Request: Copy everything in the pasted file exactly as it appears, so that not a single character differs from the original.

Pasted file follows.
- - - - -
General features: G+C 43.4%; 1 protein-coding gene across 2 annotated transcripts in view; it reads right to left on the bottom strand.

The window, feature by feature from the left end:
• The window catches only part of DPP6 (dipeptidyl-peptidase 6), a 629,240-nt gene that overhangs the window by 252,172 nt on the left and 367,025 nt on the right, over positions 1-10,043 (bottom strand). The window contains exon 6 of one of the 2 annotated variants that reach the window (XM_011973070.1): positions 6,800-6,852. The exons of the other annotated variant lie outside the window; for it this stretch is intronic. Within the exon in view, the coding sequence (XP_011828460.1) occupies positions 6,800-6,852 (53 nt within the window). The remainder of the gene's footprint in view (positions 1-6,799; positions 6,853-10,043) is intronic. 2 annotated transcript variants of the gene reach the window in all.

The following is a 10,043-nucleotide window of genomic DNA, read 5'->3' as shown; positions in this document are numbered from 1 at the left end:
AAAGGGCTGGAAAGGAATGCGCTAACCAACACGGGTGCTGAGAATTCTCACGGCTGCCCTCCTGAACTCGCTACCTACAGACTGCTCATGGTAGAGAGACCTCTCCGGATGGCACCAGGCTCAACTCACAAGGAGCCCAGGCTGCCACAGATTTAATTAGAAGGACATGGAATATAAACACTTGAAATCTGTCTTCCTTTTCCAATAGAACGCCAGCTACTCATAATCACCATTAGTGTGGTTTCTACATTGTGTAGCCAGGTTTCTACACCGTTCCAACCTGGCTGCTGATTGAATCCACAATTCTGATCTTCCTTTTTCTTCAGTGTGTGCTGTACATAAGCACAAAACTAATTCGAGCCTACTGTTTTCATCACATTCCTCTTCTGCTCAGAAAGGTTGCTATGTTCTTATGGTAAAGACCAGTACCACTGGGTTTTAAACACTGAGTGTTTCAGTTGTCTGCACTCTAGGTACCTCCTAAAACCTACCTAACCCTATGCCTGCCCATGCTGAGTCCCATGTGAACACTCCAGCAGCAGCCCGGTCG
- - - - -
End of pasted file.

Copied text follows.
General features: G+C 43.4%; 1 protein-coding gene across 2 annotated transcripts in view; it reads right to left on the bottom strand.

The window, feature by feature from the left end:
• The window catches only part of DPP6 (dipeptidyl-peptidase 6), a 629,240-nt gene that overhangs the window by 252,172 nt on the left and 367,025 nt on the right, over positions 1-10,043 (bottom strand). The window contains exon 6 of one of the 2 annotated variants that reach the window (XM_011973070.1): positions 6,800-6,852. The exons of the other annotated variant lie outside the window; for it this stretch is intronic. Within the exon in view, the coding sequence (XP_011828460.1) occupies positions 6,800-6,852 (53 nt within the window). The remainder of the gene's footprint in view (positions 1-6,799; positions 6,853-10,043) is intronic. 2 annotated transcript variants of the gene reach the window in all.

The following is a 10,043-nucleotide window of genomic DNA, read 5'->3' as shown; positions in this document are numbered from 1 at the left end:
AAAGGGCTGGAAAGGAATGCGCTAACCAACACGGGTGCTGAGAATTCTCACGGCTGCCCTCCTGAACTCGCTACCTACAGACTGCTCATGGTAGAGAGACCTCTCCGGATGGCACCAGGCTCAACTCACAAGGAGCCCAGGCTGCCACAGATTTAATTAGAAGGACATGGAATATAAACACTTGAAATCTGTCTTCCTTTTCCAATAGAACGCCAGCTACTCATAATCACCATTAGTGTGGTTTCTACATTGTGTAGCCAGGTTTCTACACCGTTCCAACCTGGCTGCTGATTGAATCCACAATTCTGATCTTCCTTTTTCTTCAGTGTGTGCTGTACATAAGCACAAAACTAATTCGAGCCTACTGTTTTCATCACATTCCTCTTCTGCTCAGAAAGGTTGCTATGTTCTTATGGTAAAGACCAGTACCACTGGGTTTTAAACACTGAGTGTTTCAGTTGTCTGCACTCTAGGTACCTCCTAAAACCTACCTAACCCTATGCCTGCCCATGCTGAGTCCCATGTGAACACTCCAGCAGCAGCCCGGTCG